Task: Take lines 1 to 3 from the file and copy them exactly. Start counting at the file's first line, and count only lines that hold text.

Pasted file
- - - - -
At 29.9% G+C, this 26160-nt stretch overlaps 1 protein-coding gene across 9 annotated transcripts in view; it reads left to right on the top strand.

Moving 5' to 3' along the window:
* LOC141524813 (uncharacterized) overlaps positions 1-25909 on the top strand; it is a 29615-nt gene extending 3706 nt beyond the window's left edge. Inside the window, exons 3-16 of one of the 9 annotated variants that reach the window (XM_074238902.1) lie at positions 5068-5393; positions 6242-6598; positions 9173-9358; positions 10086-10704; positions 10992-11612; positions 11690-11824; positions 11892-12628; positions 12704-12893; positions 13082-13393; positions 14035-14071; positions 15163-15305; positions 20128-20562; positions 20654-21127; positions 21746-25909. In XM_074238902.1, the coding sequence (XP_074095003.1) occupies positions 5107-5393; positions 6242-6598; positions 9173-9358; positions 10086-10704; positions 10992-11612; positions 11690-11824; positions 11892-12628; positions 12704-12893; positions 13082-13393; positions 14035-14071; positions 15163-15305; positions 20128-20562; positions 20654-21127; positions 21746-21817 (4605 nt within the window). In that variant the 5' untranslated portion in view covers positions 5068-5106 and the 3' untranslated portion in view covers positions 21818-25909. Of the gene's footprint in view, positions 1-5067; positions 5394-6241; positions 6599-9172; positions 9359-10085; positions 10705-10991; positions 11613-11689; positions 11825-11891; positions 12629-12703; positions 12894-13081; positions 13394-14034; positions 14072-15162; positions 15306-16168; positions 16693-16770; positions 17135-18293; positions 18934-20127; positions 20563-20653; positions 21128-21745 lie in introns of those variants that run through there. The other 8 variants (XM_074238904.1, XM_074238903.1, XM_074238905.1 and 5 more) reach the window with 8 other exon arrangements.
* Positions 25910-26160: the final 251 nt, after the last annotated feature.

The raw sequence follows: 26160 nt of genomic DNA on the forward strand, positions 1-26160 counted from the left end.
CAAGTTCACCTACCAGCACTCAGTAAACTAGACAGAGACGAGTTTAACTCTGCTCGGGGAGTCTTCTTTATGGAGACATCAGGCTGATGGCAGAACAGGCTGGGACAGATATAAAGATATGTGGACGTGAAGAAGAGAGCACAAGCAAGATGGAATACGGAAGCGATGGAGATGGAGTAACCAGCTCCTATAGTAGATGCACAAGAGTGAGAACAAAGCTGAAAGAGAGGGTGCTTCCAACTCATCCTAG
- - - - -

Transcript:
At 29.9% G+C, this 26160-nt stretch overlaps 1 protein-coding gene across 9 annotated transcripts in view; it reads left to right on the top strand.

Moving 5' to 3' along the window:
* LOC141524813 (uncharacterized) overlaps positions 1-25909 on the top strand; it is a 29615-nt gene extending 3706 nt beyond the window's left edge. Inside the window, exons 3-16 of one of the 9 annotated variants that reach the window (XM_074238902.1) lie at positions 5068-5393; positions 6242-6598; positions 9173-9358; positions 10086-10704; positions 10992-11612; positions 11690-11824; positions 11892-12628; positions 12704-12893; positions 13082-13393; positions 14035-14071; positions 15163-15305; positions 20128-20562; positions 20654-21127; positions 21746-25909. In XM_074238902.1, the coding sequence (XP_074095003.1) occupies positions 5107-5393; positions 6242-6598; positions 9173-9358; positions 10086-10704; positions 10992-11612; positions 11690-11824; positions 11892-12628; positions 12704-12893; positions 13082-13393; positions 14035-14071; positions 15163-15305; positions 20128-20562; positions 20654-21127; positions 21746-21817 (4605 nt within the window). In that variant the 5' untranslated portion in view covers positions 5068-5106 and the 3' untranslated portion in view covers positions 21818-25909. Of the gene's footprint in view, positions 1-5067; positions 5394-6241; positions 6599-9172; positions 9359-10085; positions 10705-10991; positions 11613-11689; positions 11825-11891; positions 12629-12703; positions 12894-13081; positions 13394-14034; positions 14072-15162; positions 15306-16168; positions 16693-16770; positions 17135-18293; positions 18934-20127; positions 20563-20653; positions 21128-21745 lie in introns of those variants that run through there. The other 8 variants (XM_074238904.1, XM_074238903.1, XM_074238905.1 and 5 more) reach the window with 8 other exon arrangements.